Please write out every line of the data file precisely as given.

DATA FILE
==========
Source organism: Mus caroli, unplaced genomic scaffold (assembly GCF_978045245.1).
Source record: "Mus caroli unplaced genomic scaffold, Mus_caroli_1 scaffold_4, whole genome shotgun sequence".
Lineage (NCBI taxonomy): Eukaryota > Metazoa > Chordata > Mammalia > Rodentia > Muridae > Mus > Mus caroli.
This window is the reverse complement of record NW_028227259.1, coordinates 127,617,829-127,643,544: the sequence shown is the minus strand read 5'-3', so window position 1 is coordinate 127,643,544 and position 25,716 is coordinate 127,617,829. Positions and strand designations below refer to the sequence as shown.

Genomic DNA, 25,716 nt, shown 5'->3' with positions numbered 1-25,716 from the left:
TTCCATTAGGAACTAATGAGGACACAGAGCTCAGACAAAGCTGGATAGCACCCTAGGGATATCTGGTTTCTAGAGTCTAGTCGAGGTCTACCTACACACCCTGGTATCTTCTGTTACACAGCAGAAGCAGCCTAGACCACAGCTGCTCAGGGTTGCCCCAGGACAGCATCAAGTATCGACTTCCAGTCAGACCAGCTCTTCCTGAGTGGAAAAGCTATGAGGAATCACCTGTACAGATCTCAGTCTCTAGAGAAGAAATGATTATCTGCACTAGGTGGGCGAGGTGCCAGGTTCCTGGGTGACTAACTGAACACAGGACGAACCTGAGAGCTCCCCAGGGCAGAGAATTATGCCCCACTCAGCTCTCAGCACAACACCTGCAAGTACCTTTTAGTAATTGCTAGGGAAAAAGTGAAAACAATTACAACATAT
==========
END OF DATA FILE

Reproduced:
Source organism: Mus caroli, unplaced genomic scaffold (assembly GCF_978045245.1).
Source record: "Mus caroli unplaced genomic scaffold, Mus_caroli_1 scaffold_4, whole genome shotgun sequence".
Lineage (NCBI taxonomy): Eukaryota > Metazoa > Chordata > Mammalia > Rodentia > Muridae > Mus > Mus caroli.
This window is the reverse complement of record NW_028227259.1, coordinates 127,617,829-127,643,544: the sequence shown is the minus strand read 5'-3', so window position 1 is coordinate 127,643,544 and position 25,716 is coordinate 127,617,829. Positions and strand designations below refer to the sequence as shown.

Genomic DNA, 25,716 nt, shown 5'->3' with positions numbered 1-25,716 from the left:
TTCCATTAGGAACTAATGAGGACACAGAGCTCAGACAAAGCTGGATAGCACCCTAGGGATATCTGGTTTCTAGAGTCTAGTCGAGGTCTACCTACACACCCTGGTATCTTCTGTTACACAGCAGAAGCAGCCTAGACCACAGCTGCTCAGGGTTGCCCCAGGACAGCATCAAGTATCGACTTCCAGTCAGACCAGCTCTTCCTGAGTGGAAAAGCTATGAGGAATCACCTGTACAGATCTCAGTCTCTAGAGAAGAAATGATTATCTGCACTAGGTGGGCGAGGTGCCAGGTTCCTGGGTGACTAACTGAACACAGGACGAACCTGAGAGCTCCCCAGGGCAGAGAATTATGCCCCACTCAGCTCTCAGCACAACACCTGCAAGTACCTTTTAGTAATTGCTAGGGAAAAAGTGAAAACAATTACAACATAT